What are Frames?
We sometimes hear mutterings of Frames as a forerunner to OWL or perhaps, incorrectly, Object-Oriented programming. Their place in the evolution of things is from a stage where subsumption and instantiation were being used, in Frames and Semantic Networks, but Object-Oriented achieved dominance and Description Logics were named.
A Frame, at it's simplest, consists of an identifying label and slot-value pairs. They do get more complicated though, including "values" that are procedures or daemons, as described by AMZI!, so we shan't repeat that here. If you want the full power of objects in Prolog, then check out Logtalk.
We'll stick to the typical Frame conventions:
ako is the subsumption relation (a kind of) and
isa is the instantiation relationship (is a):
CAR: comment-"Vehicle used for transport" LANCER: ako-CAR, manufacturer-MITSUBISHI, top_speed-127, mpg-17 SIERRA: ako-CAR, manufacturer-FORD, top_speed-118, mpg-23 VIN_JM1BK313141132051: isa-SIERRA, mot: invalid, colour-silver
From this small knowledge base we can assume the thing identified by
VIN_JM1BK313141132051 is a "Vehicle used for transport", has a top speed of 118 and will do 23 miles-per-gallon, if it had a valid MOT.
The question is, how do we represent this in Prolog and how do we query it?
We've got an identity label and slot-value pairs to represent in a structure that we'd like to be convenient to query. We could stick to a regular predicate logic representation:
Sure, all the data is there, but it's not really true to the "identity label" and "slot-value" pairs representation that is a Frame. Plus, Prolog'll want your predicates grouped in the file by default, whereas for reading Frames it would be nice to have them grouped by their identity label. Maintaining a decent sized knowledge base with this format would be somewhat annoying and error prone, although
discontinuous/1 will go a long way to alleviating that.
In this representation, we can't have the slot as the variable in the query, without some jiggery-pokery. However, trying to find out how a subject is related to a value is a rare query so this may not appear to cause any bother for your application, but finding all the slot-value pairs for a given subject can be a useful!
For readability and to reify the slot you'll see the representation rejigged like so:
OK, a little easier reading. Still not quite true to the single "identity label", but we can at least identify the slots and the values. As before, there's one query we can't do with this representation, this one is even more likely to cause some bother. We can't query with a variable for the subject:
In both cases, querying required us to use the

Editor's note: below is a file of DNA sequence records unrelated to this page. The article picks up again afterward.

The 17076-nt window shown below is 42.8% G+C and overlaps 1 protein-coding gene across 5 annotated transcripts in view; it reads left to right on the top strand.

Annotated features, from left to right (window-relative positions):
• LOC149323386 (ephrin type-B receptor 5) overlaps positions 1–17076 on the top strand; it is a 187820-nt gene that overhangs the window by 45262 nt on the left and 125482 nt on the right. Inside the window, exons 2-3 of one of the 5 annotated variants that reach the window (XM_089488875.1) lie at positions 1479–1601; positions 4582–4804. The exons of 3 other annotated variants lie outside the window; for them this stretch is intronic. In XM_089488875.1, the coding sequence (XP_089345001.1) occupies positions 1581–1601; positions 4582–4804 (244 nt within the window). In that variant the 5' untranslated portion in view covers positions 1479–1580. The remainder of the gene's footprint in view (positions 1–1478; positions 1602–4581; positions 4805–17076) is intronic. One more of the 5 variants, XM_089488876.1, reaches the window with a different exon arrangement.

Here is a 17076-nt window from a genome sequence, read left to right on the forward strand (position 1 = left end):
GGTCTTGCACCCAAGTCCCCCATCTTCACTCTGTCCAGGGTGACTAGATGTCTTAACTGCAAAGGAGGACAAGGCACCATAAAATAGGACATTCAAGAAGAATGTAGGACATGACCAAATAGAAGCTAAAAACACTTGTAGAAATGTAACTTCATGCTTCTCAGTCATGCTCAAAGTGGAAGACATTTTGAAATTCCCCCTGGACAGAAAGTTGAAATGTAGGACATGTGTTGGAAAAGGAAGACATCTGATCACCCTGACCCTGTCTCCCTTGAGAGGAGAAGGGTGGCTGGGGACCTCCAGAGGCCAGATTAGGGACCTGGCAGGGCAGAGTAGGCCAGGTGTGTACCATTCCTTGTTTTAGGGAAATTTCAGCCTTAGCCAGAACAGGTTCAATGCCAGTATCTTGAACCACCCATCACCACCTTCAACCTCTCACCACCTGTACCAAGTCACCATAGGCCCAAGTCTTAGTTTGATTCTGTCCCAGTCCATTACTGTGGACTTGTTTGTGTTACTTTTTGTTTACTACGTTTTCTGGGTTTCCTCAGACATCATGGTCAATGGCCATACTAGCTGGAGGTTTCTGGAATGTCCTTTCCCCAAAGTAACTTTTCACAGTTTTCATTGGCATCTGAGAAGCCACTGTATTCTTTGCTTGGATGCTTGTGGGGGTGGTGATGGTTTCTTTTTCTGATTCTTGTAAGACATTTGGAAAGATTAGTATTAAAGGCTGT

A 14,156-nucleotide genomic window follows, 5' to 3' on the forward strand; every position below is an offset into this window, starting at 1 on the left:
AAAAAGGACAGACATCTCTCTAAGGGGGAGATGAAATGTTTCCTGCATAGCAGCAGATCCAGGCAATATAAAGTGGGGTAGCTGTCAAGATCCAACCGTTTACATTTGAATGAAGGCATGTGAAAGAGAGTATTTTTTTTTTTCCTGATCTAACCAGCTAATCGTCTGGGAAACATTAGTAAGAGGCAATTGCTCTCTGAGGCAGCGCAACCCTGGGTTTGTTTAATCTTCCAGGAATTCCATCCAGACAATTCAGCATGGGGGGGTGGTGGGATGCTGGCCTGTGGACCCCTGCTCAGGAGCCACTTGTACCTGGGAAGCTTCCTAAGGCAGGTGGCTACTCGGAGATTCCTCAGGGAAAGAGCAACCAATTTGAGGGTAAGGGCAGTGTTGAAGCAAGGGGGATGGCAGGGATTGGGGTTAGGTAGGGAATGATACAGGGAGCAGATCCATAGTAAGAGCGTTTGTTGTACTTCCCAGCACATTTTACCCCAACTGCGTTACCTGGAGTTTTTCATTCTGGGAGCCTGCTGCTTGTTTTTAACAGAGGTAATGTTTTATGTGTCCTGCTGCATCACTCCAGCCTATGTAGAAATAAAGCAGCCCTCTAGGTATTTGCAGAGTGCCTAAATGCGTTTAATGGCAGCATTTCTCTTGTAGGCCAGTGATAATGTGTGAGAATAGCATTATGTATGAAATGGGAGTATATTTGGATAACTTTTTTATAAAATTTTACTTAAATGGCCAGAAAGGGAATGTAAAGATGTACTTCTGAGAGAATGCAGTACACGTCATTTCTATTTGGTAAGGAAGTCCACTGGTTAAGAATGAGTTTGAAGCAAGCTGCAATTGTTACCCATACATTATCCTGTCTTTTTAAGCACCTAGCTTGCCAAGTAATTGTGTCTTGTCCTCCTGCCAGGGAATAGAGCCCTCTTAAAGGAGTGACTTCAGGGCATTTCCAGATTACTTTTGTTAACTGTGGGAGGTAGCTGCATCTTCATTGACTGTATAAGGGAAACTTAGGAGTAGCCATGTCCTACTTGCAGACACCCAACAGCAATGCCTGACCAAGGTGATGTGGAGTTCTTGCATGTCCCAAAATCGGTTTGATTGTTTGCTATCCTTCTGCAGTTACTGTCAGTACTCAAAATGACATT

call/3 operator to compose our queries. This is the cause of the failure of queries with variables in the "wrong" places. One solution, triples, presents itself when declaring slots that are transitive, reflexive, or symmetric, such as ako (which is reflexive and transitive). But let's get away from repeating the identity label.
Dicts and Pairs Representations
Pair lists are a common data-structure in Prolog, so you'll often find your implementation has some handy predicates for dealing with them. Dicts are somewhat of a newcomer and although they may be trendy and more efficient for look-ups with many slots, they don't work forwards and backwards in the same way that pairs do. Dicts seem like a a good idea, until they turn-round and bite you with an "arguments insufficiently instantiated" error right when you don't want it. Feel free to try dicts, perhaps you can do a better job at it than my past attempts.
This pair representation is simplified from the more complex AMZI! one previously mentioned:
Maybe I'm biased, but those frames are beautiful reading! This is a frame representation that stays true to what a frame is. It's not all wins though by using this representation, our queries are likely to be less efficient, particularly when the identity label is the variable of your query, (?-query(Car, mpg, 17).) but we can have variables anywhere in the query.
Well there's three different ways to represent a "frame" here in your Prolog code, plus the triples style in Reflexive, Symmetric and Transitive Relations in Prolog. Perhaps this great flexibility with the trade-offs in efficiency and readability are one reason why there's no "standard Prolog frame".
At the end of the day, it's a way to write your data and query it, with subsumption and instantiation. The additional features required, such as reified relationships, daemon procedures or non-functional relationships, as well as the typical queries you're expecting, will determine how you'll write your frames. Hopefully this little jaunt will have provided enough ideas for you to spin your own frames next time you're finding yourself in need.